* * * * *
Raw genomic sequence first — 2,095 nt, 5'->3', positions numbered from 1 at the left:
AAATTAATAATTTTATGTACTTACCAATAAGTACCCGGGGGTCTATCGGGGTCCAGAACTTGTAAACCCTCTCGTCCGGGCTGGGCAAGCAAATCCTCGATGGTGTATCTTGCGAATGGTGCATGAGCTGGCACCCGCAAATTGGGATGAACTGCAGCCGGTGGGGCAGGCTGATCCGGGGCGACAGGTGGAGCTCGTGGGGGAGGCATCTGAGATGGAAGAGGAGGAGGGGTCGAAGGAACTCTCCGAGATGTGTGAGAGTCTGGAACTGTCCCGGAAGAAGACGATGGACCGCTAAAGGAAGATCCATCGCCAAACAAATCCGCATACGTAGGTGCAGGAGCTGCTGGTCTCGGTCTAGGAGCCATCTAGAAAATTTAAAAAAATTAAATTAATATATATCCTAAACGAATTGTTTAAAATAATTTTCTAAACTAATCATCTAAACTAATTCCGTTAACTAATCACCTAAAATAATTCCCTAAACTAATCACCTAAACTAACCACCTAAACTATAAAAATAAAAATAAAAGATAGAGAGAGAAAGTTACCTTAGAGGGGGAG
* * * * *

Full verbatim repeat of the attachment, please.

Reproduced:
Raw genomic sequence first — 2,095 nt, 5'->3', positions numbered from 1 at the left:
AAATTAATAATTTTATGTACTTACCAATAAGTACCCGGGGGTCTATCGGGGTCCAGAACTTGTAAACCCTCTCGTCCGGGCTGGGCAAGCAAATCCTCGATGGTGTATCTTGCGAATGGTGCATGAGCTGGCACCCGCAAATTGGGATGAACTGCAGCCGGTGGGGCAGGCTGATCCGGGGCGACAGGTGGAGCTCGTGGGGGAGGCATCTGAGATGGAAGAGGAGGAGGGGTCGAAGGAACTCTCCGAGATGTGTGAGAGTCTGGAACTGTCCCGGAAGAAGACGATGGACCGCTAAAGGAAGATCCATCGCCAAACAAATCCGCATACGTAGGTGCAGGAGCTGCTGGTCTCGGTCTAGGAGCCATCTAGAAAATTTAAAAAAATTAAATTAATATATATCCTAAACGAATTGTTTAAAATAATTTTCTAAACTAATCATCTAAACTAATTCCGTTAACTAATCACCTAAAATAATTCCCTAAACTAATCACCTAAACTAACCACCTAAACTATAAAAATAAAAATAAAAGATAGAGAGAGAAAGTTACCTTAGAGGGGGAG